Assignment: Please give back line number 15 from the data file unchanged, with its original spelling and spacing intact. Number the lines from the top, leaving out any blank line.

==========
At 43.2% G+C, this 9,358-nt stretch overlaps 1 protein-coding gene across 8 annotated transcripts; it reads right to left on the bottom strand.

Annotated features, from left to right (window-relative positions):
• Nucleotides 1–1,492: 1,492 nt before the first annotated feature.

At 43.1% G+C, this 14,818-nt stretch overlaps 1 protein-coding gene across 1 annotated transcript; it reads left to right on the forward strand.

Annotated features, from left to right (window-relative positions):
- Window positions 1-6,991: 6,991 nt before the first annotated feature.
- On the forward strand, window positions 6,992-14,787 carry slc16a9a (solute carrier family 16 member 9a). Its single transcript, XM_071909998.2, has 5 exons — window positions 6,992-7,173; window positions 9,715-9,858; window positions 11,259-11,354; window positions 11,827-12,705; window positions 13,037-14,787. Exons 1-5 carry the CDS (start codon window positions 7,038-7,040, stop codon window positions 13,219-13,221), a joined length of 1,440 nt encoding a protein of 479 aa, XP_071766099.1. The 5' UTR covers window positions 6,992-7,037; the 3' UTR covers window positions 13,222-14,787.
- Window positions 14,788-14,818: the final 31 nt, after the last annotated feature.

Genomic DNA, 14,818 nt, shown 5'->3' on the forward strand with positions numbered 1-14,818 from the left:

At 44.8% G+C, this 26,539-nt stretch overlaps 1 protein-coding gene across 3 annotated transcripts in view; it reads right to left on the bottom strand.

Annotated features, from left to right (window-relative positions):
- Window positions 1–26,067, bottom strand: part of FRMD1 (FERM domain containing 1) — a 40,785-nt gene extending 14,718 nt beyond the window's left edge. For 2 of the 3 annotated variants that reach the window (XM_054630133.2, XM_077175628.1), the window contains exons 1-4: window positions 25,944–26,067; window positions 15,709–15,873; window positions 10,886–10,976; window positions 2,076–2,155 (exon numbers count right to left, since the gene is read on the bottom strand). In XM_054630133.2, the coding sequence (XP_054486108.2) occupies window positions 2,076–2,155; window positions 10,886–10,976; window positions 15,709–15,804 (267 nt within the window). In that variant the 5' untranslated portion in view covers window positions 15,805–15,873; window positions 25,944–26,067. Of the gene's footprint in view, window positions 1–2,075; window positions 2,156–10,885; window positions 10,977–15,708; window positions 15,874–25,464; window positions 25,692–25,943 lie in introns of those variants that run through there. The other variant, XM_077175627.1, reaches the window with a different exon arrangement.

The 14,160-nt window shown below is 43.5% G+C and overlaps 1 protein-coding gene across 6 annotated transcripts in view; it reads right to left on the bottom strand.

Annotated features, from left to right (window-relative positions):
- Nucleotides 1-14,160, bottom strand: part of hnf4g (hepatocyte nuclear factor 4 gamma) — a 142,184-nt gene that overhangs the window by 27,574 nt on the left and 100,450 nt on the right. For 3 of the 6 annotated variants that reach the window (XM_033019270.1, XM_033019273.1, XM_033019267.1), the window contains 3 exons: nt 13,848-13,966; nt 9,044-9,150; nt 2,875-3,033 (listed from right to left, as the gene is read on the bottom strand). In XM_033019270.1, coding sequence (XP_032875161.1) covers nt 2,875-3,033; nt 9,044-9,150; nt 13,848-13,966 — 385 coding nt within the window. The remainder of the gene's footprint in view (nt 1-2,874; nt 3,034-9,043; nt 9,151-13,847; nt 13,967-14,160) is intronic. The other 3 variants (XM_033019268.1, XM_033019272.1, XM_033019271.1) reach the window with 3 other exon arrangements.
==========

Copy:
- Nucleotides 1-14,160, bottom strand: part of hnf4g (hepatocyte nuclear factor 4 gamma) — a 142,184-nt gene that overhangs the window by 27,574 nt on the left and 100,450 nt on the right. For 3 of the 6 annotated variants that reach the window (XM_033019270.1, XM_033019273.1, XM_033019267.1), the window contains 3 exons: nt 13,848-13,966; nt 9,044-9,150; nt 2,875-3,033 (listed from right to left, as the gene is read on the bottom strand). In XM_033019270.1, coding sequence (XP_032875161.1) covers nt 2,875-3,033; nt 9,044-9,150; nt 13,848-13,966 — 385 coding nt within the window. The remainder of the gene's footprint in view (nt 1-2,874; nt 3,034-9,043; nt 9,151-13,847; nt 13,967-14,160) is intronic. The other 3 variants (XM_033019268.1, XM_033019272.1, XM_033019271.1) reach the window with 3 other exon arrangements.